“The E-DAS approach opens a new market for ISPs that currently deliver backhaul Internet to thousands of buildings,” Landry said. “Operators and Neutral Hosts can leverage these ISP networks to deliver high quality IP backhaul over an existing network more quickly and at significantly lower costs.”
The ‘New’ DAS Versus Small Cells
Landry said the hype surrounding small cells has been a bit of an apples-to-oranges comparison. Price comparisons for example have not included all the equipment needed for small cell deployments and DAS price references are often over played.
“Small cells are a good solution for the right problem, but there are many landmines not obvious in much of the marketing,” he said. “For example, typically separate cables must be pulled, devices need POE-based power, the weight of some radios requires support cables above the ceiling, and you have to deploy hundreds of them for multiple operators, often all different styles from different vendors.”
In probably the biggest difference, small cells are one or two bands and single carrier. JMA Wireless’ Teko E-DAS is a single infrastructure that can support all carriers and all bands, typical of what an enterprise needs. More importantly, when compared apples-to-apples the JMA Wireless E-DAS prices out at below 40 cents per square foot versus small cell solutions that range from 60 cents to more than $1 per square foot based on a single carrier solution. In a two-carrier scenario the JMA E-DAS system increased by some 10-15 percent while the small cell scenario all double the cost, and its goes up significantly for each carrier, according to JMA Wireless’ statistics.
“The flexibility of our approach allows the enterprise to include multiple carriers into the facility over a common infrastructure, whereas traditional small cell approaches are dedicated to a single carrier, which makes a big difference from the cost standpoint,” Landry said.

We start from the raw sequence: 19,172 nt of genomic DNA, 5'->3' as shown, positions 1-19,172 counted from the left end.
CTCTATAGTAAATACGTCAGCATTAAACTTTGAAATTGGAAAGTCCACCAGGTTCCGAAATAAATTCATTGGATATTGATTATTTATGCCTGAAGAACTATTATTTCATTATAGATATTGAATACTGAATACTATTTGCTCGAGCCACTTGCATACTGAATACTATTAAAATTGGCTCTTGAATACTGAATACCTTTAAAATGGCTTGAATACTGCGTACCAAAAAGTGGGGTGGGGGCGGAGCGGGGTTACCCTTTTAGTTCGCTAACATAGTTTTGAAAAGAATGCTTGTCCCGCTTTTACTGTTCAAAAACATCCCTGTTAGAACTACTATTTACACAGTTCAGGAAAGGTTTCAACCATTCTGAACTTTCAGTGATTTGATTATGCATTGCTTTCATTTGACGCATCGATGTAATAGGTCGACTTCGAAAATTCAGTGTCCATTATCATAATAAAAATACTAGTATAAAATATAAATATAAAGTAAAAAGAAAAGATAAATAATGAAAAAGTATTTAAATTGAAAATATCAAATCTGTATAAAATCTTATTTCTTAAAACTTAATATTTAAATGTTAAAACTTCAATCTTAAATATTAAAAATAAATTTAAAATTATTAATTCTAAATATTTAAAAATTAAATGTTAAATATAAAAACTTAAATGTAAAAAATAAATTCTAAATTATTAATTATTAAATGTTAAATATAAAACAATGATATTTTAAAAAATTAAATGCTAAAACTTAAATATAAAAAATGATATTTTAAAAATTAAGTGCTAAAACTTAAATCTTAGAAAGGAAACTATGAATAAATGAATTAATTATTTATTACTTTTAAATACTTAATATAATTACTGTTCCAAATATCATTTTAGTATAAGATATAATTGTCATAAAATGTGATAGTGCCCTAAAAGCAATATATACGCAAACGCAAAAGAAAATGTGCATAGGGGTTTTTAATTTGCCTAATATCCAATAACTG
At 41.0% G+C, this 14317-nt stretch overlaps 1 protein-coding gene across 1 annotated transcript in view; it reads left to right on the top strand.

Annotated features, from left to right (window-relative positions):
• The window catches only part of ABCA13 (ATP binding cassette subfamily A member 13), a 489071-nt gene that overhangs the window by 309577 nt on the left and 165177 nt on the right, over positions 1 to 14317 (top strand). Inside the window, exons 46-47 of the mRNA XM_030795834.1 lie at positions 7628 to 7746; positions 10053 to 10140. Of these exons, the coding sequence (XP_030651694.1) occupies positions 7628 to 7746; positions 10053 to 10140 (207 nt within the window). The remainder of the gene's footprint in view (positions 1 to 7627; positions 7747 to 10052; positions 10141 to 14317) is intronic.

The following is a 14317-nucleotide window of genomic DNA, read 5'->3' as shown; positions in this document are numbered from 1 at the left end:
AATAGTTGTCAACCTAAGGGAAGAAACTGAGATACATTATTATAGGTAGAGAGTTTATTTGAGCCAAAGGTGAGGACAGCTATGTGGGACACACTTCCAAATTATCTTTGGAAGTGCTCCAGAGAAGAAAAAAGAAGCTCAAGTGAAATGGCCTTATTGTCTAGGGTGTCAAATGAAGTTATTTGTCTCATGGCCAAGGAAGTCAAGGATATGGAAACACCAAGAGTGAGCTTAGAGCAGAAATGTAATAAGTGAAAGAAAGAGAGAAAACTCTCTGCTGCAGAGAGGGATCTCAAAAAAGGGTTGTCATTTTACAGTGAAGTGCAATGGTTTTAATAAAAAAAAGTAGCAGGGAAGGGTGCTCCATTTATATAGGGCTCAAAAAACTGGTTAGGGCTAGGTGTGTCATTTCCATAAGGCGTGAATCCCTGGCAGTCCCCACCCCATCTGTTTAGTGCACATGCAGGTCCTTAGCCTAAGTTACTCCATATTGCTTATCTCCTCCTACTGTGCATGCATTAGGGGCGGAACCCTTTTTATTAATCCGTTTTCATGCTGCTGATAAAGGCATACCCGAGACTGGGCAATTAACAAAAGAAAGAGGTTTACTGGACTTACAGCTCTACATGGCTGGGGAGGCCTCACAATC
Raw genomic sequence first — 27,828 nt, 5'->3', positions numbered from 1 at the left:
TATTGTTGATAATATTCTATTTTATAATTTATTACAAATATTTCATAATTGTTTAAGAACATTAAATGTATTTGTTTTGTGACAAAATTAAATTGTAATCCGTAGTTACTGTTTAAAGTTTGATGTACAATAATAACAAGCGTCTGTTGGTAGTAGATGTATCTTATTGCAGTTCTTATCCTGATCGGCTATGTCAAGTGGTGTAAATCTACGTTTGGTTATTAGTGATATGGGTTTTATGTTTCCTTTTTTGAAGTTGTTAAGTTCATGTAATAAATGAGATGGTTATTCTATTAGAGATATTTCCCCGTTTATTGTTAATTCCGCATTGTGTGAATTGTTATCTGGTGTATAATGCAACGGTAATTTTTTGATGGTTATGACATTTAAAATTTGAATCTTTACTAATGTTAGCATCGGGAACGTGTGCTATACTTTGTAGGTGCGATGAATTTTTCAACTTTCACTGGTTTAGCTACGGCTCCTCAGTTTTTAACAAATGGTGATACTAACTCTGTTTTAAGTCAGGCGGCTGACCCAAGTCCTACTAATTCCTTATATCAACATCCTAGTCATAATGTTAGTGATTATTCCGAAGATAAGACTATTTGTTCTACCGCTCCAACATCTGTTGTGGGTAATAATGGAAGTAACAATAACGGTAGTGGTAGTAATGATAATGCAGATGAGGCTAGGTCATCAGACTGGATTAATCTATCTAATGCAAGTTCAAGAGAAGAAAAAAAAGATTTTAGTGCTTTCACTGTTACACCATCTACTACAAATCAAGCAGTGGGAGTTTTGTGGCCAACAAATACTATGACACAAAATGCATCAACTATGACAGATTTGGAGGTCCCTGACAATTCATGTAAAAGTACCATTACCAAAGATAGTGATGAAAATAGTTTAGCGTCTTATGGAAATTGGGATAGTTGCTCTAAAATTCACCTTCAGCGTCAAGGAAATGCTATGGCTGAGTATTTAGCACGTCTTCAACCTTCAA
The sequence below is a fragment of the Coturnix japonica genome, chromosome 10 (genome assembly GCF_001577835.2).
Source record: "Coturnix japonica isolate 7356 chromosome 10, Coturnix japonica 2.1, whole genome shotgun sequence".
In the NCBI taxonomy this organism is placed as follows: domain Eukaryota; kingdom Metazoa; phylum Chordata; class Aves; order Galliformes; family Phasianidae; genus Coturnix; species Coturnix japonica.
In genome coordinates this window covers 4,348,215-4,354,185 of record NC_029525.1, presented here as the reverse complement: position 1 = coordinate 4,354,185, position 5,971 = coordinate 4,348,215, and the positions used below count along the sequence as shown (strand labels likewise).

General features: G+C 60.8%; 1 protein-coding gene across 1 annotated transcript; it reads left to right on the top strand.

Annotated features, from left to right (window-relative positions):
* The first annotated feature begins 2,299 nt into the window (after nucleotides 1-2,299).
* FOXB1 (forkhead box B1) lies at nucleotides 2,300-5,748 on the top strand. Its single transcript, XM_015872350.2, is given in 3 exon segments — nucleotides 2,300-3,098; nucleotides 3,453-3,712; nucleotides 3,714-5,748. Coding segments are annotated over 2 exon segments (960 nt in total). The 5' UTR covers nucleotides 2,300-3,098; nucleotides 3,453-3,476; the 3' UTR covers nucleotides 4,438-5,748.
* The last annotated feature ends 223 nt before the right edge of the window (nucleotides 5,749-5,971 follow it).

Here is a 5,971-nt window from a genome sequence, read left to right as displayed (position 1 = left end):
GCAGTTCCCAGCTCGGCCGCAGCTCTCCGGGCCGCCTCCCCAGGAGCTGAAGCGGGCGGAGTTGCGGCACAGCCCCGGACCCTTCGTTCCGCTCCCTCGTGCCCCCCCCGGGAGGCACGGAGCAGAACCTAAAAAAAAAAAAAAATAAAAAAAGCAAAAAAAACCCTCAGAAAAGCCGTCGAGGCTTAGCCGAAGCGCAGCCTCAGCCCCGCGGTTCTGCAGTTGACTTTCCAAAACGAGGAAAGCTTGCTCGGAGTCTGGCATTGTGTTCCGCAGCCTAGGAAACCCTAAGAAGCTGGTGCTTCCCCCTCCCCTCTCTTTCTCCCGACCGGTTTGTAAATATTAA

Wireless is at the forefront as San Francisco and Levis Stadium gear up for Super Bowl 50. Only a year after deploying the DAS at the brand new Levi’s Stadium, home of the 49ers, DAS Group Professionals (DGP) has completely re-deployed the system doubling the capacity.
The renovation of the not-quite-1-year-old Levi’s Stadium DAS was all done in the name of Super Bowl 50, set for February 2016. The massive wireless data flow at Super Bowl XLIX last February got the major wireless carriers working early to ensure that this year’s Super Bowl will have enough cellular capacity, according to DGP president Steve Dutto.
Verizon expanded its coverage from 60 to 80 sectors, while AT&T increased from 45 to 54 sectors. DGP increased its coverage zones in the main seating bowl from 23 to 40. The number of remote units grew from 330 to 450.
Antennas provided by JMA Wireless were increased from 250 to 400, including under-seat deployments, plus more than 20 new antenna placements in the parking lot.
How is the new system performing? Well, during the first-ever Monday Night Football game at Levi’s Stadium, the Wi-Fi network saw 2.87 terabytes of data, with an additional 874 GB traversing the AT&T cellular DAS network during the Niners’ 20-3 victory over the Minnesota Vikings.